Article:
|What kind of needle should I use?
|The obvious answer is - use needles that are new, straight and sharp. What is not so obvious is that the number one complaint about the performance, quality, accuracy and reliability of a sewing machine is related to the needle.
I don’t care how new or old your machine might be. It matters not how much or how little you paid for your machine. It matters not who manufactured or maintained your machine. It matters not how experienced or novice at sewing you might be. There is no use arguing with physics. A sharp straight needle will yield great results. A dull bent needle will yield tiresome aggravation.
If you bring your machine to me for service, the very first thing I will do is install a new needle and dispose of the old one. Then, and only then, will I test how the machine functions. I do this because the needle is, quite literally, the heart of the sewing machine. If the needle is not sharp, straight and true, nothing else will matter because nothing else will work. Even though seemingly simple, the sewing machine needle is a finely engineered device and carefully manufactured to exacting standards. Despite this, the needle is the first thing to be damaged and/or wear out even in ordinary use.
Not to put too fine of a point on the argument (pun intended), a sewing machine is nothing more than an expensive doorstop if it does not have a sharp, straight and true needle installed.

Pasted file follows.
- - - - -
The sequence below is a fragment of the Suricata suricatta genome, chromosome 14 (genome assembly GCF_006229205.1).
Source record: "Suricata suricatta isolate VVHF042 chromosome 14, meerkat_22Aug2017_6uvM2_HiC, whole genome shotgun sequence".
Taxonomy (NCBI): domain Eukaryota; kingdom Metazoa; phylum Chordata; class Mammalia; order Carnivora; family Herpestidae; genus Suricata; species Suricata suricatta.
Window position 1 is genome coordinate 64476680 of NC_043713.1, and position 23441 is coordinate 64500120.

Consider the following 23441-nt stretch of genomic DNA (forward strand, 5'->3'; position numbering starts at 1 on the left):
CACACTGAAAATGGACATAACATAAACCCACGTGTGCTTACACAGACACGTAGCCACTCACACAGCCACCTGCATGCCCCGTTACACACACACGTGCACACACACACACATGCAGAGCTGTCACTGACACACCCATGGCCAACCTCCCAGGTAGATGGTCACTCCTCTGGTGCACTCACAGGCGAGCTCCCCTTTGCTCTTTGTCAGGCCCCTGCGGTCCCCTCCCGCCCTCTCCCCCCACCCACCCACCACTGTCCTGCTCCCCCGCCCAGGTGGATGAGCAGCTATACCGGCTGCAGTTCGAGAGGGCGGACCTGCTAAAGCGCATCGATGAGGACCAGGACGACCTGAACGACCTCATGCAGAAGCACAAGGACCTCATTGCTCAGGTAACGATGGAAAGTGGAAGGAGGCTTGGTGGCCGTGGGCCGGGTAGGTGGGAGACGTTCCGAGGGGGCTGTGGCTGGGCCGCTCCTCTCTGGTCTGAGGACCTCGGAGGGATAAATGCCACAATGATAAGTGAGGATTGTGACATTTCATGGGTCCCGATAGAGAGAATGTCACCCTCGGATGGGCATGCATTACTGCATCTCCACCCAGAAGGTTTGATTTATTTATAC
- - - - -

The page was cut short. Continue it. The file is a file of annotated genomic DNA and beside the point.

If in the process of servicing the machine and I accidentally snag or bump the needle (which happens a lot), I change the needle. If there is any question in my mind about the integrity of the needle, I’ll change it – again. When returning a machine to the customer, I’ll install a fresh needle – again. Yeah, I have a sharps container on my workbench to dispose of all the old needles. For that matter, so should you.
Needles are easy to change. In fact, you should be generous about needles. They are cheap when bought in bulk. It is not an unreasonable thing for you to purchase a 100-count pack of needles. If you ever break a needle, you’ll have a plentiful supply of replacements. Whenever you start a new project – change the needle. After you finish off three or four bobbins – change the needle. Should the machine break the thread in the middle of a project – change the needle.
This, gentle reader, is not a straight needle.
And so my advice to you is this – if you’re going to take the time, trouble and expense to plan your next project, don’t skimp on the needles. Go ahead and spring for a pack of new ones. You and your project are worth it.